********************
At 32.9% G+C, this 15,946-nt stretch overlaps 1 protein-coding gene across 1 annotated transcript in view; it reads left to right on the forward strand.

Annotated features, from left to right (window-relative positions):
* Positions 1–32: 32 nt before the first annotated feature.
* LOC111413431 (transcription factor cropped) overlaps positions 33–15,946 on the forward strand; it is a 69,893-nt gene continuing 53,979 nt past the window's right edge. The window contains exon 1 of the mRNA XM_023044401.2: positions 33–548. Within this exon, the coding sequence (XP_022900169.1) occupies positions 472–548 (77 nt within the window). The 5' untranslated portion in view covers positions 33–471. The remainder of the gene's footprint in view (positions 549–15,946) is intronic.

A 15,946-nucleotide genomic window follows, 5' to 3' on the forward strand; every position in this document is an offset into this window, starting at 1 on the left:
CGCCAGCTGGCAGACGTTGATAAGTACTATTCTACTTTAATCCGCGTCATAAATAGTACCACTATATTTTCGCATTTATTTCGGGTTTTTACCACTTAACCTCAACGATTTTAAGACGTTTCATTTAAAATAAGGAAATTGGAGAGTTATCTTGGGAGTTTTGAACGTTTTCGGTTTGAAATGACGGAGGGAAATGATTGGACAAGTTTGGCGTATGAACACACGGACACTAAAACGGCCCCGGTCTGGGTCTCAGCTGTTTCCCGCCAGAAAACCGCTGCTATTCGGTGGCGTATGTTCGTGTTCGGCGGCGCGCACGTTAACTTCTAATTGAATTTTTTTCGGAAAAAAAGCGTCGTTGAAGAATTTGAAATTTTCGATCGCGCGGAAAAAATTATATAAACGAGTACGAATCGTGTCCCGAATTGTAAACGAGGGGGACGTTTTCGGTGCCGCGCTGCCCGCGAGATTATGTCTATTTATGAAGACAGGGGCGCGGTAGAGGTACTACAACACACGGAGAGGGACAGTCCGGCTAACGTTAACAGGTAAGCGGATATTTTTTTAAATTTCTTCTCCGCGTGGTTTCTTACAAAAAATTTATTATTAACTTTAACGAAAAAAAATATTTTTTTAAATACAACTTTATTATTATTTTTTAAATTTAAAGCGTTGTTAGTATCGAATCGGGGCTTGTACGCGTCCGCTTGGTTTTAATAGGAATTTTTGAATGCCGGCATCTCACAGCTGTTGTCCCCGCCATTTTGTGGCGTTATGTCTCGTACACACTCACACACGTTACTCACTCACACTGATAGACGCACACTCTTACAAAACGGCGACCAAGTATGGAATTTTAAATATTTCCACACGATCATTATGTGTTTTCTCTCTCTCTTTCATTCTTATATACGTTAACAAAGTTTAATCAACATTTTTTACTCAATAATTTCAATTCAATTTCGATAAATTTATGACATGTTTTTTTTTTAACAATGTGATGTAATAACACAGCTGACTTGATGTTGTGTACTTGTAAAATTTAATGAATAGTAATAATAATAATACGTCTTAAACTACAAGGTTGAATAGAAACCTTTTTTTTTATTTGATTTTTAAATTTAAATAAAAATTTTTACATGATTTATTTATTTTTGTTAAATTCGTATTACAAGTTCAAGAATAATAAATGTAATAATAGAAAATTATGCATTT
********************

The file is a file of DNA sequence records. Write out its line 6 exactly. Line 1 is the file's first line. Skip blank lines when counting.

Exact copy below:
CGCCAGCTGGCAGACGTTGATAAGTACTATTCTACTTTAATCCGCGTCATAAATAGTACCACTATATTTTCGCATTTATTTCGGGTTTTTACCACTTAACCTCAACGATTTTAAGACGTTTCATTTAAAATAAGGAAATTGGAGAGTTATCTTGGGAGTTTTGAACGTTTTCGGTTTGAAATGACGGAGGGAAATGATTGGACAAGTTTGGCGTATGAACACACGGACACTAAAACGGCCCCGGTCTGGGTCTCAGCTGTTTCCCGCCAGAAAACCGCTGCTATTCGGTGGCGTATGTTCGTGTTCGGCGGCGCGCACGTTAACTTCTAATTGAATTTTTTTCGGAAAAAAAGCGTCGTTGAAGAATTTGAAATTTTCGATCGCGCGGAAAAAATTATATAAACGAGTACGAATCGTGTCCCGAATTGTAAACGAGGGGGACGTTTTCGGTGCCGCGCTGCCCGCGAGATTATGTCTATTTATGAAGACAGGGGCGCGGTAGAGGTACTACAACACACGGAGAGGGACAGTCCGGCTAACGTTAACAGGTAAGCGGATATTTTTTTAAATTTCTTCTCCGCGTGGTTTCTTACAAAAAATTTATTATTAACTTTAACGAAAAAAAATATTTTTTTAAATACAACTTTATTATTATTTTTTAAATTTAAAGCGTTGTTAGTATCGAATCGGGGCTTGTACGCGTCCGCTTGGTTTTAATAGGAATTTTTGAATGCCGGCATCTCACAGCTGTTGTCCCCGCCATTTTGTGGCGTTATGTCTCGTACACACTCACACACGTTACTCACTCACACTGATAGACGCACACTCTTACAAAACGGCGACCAAGTATGGAATTTTAAATATTTCCACACGATCATTATGTGTTTTCTCTCTCTCTTTCATTCTTATATACGTTAACAAAGTTTAATCAACATTTTTTACTCAATAATTTCAATTCAATTTCGATAAATTTATGACATGTTTTTTTTTTAACAATGTGATGTAATAACACAGCTGACTTGATGTTGTGTACTTGTAAAATTTAATGAATAGTAATAATAATAATACGTCTTAAACTACAAGGTTGAATAGAAACCTTTTTTTTTATTTGATTTTTAAATTTAAATAAAAATTTTTACATGATTTATTTATTTTTGTTAAATTCGTATTACAAGTTCAAGAATAATAAATGTAATAATAGAAAATTATGCATTT